The sound has changed. No barking now; instead a whining, crying sound, repeated over and over. The brown dog flees from me across the ice at the river mouth. Feral dogs like these are a curse. They hunt wildlife, but are not native. It would make so much more sense if wolves were here like the small ones that once lived in Hokkaido. I wonder if we will ever see them here again? A worthy candidate for reintroduction, though it will probably never happen.

The moaning is now louder; a terrible heart-rending sound. A creature in dire distress, but surely not the deer. Now I can see the hind again. She is down; not shot, but stuck in the freezing water where she must have slipped off an ice floe. The small floating ice patches are not stable enough for her to climb out. Blood runs down her face. She turns her head mutely and I see her left ear has been bitten off — those damned dogs no doubt.

It’s the white dog whining — I see it now. Just a few meters from its victim, it’s struggling. It too is down — its hindquarters stuck deep in a crack in the ice, its rear half in icy water. It pants, its eyes wide, screaming. “Serves you right,” I want to tell it. The erstwhile predator squeals and whines like a frightened child; the former prey now still, eyes staring, quiet; in shock. Her struggles bring her to the brink of the hard ice, but each time she slips back into cold, deep water — more shock.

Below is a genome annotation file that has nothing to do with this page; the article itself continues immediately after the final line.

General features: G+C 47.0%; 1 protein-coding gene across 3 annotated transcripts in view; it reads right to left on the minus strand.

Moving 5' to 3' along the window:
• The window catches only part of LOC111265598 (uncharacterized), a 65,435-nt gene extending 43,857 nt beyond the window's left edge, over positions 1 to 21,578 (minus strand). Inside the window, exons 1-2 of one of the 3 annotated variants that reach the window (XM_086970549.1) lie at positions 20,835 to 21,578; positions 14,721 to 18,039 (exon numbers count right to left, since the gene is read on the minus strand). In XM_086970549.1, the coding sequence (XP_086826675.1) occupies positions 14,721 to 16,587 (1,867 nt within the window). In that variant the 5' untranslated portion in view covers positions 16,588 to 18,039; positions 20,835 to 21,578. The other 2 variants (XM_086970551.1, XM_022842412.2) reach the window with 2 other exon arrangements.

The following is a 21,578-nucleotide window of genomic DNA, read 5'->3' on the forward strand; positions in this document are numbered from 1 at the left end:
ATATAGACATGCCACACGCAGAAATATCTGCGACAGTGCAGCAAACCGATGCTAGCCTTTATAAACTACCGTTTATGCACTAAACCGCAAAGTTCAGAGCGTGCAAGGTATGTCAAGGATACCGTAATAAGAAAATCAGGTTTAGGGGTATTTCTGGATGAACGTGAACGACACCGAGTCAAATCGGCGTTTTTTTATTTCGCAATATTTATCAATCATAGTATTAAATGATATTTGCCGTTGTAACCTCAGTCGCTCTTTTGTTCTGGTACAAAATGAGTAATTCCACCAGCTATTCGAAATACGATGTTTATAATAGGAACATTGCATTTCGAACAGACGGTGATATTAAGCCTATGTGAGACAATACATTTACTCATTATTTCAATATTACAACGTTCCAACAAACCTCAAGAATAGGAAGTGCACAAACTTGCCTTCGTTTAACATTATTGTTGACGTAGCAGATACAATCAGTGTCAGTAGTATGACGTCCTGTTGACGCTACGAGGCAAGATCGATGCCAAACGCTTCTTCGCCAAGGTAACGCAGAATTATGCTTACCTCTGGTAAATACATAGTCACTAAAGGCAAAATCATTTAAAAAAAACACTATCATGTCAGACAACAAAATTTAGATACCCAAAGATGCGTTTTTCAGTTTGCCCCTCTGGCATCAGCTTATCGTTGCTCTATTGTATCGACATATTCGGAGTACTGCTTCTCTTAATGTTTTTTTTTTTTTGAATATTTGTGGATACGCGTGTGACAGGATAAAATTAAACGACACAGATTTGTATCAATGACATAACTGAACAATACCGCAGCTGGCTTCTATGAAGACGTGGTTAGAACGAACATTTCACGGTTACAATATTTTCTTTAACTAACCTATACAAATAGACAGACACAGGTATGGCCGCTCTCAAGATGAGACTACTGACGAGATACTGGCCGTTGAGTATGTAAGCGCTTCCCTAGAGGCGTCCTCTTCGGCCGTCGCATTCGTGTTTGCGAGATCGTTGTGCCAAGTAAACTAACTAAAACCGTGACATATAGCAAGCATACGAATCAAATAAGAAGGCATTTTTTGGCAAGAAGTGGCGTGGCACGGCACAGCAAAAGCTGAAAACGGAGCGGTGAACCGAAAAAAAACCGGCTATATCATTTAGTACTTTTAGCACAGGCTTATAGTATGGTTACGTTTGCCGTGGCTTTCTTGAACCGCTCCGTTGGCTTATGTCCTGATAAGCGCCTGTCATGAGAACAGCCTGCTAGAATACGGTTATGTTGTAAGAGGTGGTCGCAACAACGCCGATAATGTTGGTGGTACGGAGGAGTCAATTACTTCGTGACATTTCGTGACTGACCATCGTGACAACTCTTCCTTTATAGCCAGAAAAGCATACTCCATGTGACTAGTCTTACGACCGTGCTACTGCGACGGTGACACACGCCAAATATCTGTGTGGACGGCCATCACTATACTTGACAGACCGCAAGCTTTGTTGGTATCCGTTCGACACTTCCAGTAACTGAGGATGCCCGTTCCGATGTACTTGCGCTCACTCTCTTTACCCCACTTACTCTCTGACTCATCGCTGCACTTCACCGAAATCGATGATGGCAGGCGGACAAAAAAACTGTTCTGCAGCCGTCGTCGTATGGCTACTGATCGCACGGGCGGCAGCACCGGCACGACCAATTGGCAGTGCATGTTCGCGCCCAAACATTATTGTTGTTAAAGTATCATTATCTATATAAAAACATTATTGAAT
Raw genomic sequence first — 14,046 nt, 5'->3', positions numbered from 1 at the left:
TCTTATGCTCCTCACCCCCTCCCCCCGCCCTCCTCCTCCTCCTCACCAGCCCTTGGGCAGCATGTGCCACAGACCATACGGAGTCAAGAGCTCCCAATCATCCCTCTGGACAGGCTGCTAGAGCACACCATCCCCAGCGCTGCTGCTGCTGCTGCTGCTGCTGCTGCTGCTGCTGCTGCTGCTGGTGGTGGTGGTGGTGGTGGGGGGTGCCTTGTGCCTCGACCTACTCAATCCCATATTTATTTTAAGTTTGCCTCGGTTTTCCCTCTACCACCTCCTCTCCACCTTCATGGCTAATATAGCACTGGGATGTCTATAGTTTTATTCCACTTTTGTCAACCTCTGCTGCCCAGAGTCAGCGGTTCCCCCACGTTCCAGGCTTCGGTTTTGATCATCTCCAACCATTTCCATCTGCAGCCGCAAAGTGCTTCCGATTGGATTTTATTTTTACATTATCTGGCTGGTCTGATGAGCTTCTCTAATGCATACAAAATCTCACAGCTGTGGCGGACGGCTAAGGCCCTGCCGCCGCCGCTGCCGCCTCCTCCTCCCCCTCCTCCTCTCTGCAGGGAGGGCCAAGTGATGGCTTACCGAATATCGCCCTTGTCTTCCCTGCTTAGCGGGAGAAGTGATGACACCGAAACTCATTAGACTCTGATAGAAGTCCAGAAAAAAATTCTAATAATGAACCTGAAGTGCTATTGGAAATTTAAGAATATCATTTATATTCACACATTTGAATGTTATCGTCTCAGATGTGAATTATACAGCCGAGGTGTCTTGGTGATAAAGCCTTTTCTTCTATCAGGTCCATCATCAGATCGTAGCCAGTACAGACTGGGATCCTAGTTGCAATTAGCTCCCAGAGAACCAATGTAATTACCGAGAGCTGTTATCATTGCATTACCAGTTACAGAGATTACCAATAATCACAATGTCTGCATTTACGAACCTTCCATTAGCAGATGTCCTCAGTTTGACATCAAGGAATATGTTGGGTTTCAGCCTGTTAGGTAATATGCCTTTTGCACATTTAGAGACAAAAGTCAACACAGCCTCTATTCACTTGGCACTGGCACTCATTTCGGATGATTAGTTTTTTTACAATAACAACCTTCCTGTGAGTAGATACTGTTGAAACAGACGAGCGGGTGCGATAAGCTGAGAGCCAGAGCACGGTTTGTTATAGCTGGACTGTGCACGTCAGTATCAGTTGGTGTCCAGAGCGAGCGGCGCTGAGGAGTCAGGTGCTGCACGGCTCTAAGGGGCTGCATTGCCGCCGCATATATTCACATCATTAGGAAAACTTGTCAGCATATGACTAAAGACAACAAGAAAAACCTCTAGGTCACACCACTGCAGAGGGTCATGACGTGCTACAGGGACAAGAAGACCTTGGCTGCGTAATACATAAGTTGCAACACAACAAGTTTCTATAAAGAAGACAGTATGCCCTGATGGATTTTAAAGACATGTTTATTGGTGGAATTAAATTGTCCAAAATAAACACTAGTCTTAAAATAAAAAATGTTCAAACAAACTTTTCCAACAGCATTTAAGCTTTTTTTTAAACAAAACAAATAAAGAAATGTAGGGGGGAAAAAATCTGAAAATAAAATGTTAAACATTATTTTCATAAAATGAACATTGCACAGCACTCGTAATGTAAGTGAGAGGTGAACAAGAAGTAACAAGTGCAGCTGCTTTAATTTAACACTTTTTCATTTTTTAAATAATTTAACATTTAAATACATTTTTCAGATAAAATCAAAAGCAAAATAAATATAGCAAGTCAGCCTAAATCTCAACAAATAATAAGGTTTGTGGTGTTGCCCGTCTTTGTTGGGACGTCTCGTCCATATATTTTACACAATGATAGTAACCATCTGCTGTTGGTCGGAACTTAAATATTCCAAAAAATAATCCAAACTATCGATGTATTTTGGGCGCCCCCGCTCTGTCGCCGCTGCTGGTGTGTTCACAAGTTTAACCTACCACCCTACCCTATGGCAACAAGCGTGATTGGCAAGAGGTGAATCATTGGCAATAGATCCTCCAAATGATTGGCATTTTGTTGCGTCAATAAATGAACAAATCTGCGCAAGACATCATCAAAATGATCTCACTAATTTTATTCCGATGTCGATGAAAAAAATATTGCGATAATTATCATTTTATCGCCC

There will be a death here, perhaps two. No need to visit Africa to witness predator-and-prey struggles. Death is a drama wherever it occurs. Further out on the ice, 15 or so eagles wait. They perch on ice blocks pushed high by tide and currents. Around them wait a mixed flock of thick-billed crows and ravens. Are they already awaiting the inevitable death?

I find myself cruelly disinclined to help the dog — it shouldn’t be wandering free anyway, and I don’t have a gun to put it out of its misery. The deer I feel more sympathy for; the victim of a non-native predator. Deer are common along this coast, and the carrion feeders rely on them. One more seems destined to be theirs soon.

Not wishing to help the dog, and not able to help the deer, I read death in its silent eyes; force myself to contemplate the inevitable. Is death a taboo subject because we fear it, or because we see so little of it?

By 4 o’clock, the light is already fading as the short winter day comes to its end. The hind has sunk back into the water again. Nine crows and one raven have found her. No sign of the dog. Has it slipped beneath the ice? Did it somehow drag itself clear? I had hoped it would be carrion food. Instead, the carrion birds are taking turns at its injured victim. One at a time they hop onto her back pecking fur from her flank, pecking at her bloody ear. They’ve opened a new wound beneath her right ear now. They are feeding on her even though she is still alive. An occasional flinch and flick of her head drives them away, but only briefly. Will her death come as a result of innumerable small wounds, or from shock, or the cold? Will more dogs come?

Her only hope lies in early nightfall. If the crows go to roost soon; if the rising tide pushes the ice ashore; if she can struggle free, perhaps she may survive the night in the forest. If. But I feel death stalking here. In the morning there will be another carcass along the shore for the eagles, the crows and the ravens to fight over. Remove the feral dogs from the equation and it’s a natural scene, a natural death, but damn those dogs (and their owners for releasing or abandoning them) for causing it.